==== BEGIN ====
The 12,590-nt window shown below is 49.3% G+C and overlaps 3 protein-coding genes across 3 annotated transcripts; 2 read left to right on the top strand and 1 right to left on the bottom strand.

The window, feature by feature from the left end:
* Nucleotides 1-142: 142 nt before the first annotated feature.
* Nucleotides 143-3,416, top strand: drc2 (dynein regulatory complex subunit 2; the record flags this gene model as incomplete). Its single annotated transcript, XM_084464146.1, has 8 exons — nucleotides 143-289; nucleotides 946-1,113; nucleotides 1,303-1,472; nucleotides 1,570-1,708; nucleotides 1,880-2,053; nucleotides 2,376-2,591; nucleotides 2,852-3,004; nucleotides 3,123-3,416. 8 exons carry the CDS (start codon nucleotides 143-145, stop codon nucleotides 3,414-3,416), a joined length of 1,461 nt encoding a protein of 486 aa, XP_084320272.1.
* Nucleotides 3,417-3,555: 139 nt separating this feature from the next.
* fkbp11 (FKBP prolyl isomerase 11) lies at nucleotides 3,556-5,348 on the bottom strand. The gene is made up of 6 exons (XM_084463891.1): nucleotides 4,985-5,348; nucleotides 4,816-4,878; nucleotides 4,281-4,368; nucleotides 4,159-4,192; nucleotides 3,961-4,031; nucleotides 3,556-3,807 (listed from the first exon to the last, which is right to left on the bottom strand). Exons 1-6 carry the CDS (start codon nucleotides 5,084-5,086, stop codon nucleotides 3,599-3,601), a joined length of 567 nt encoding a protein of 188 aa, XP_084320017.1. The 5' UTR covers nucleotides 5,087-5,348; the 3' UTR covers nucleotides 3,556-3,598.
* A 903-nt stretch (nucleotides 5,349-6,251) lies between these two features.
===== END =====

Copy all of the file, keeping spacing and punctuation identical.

The 12,590-nt window shown below is 49.3% G+C and overlaps 3 protein-coding genes across 3 annotated transcripts; 2 read left to right on the top strand and 1 right to left on the bottom strand.

The window, feature by feature from the left end:
* Nucleotides 1-142: 142 nt before the first annotated feature.
* Nucleotides 143-3,416, top strand: drc2 (dynein regulatory complex subunit 2; the record flags this gene model as incomplete). Its single annotated transcript, XM_084464146.1, has 8 exons — nucleotides 143-289; nucleotides 946-1,113; nucleotides 1,303-1,472; nucleotides 1,570-1,708; nucleotides 1,880-2,053; nucleotides 2,376-2,591; nucleotides 2,852-3,004; nucleotides 3,123-3,416. 8 exons carry the CDS (start codon nucleotides 143-145, stop codon nucleotides 3,414-3,416), a joined length of 1,461 nt encoding a protein of 486 aa, XP_084320272.1.
* Nucleotides 3,417-3,555: 139 nt separating this feature from the next.
* fkbp11 (FKBP prolyl isomerase 11) lies at nucleotides 3,556-5,348 on the bottom strand. The gene is made up of 6 exons (XM_084463891.1): nucleotides 4,985-5,348; nucleotides 4,816-4,878; nucleotides 4,281-4,368; nucleotides 4,159-4,192; nucleotides 3,961-4,031; nucleotides 3,556-3,807 (listed from the first exon to the last, which is right to left on the bottom strand). Exons 1-6 carry the CDS (start codon nucleotides 5,084-5,086, stop codon nucleotides 3,599-3,601), a joined length of 567 nt encoding a protein of 188 aa, XP_084320017.1. The 5' UTR covers nucleotides 5,087-5,348; the 3' UTR covers nucleotides 3,556-3,598.
* A 903-nt stretch (nucleotides 5,349-6,251) lies between these two features.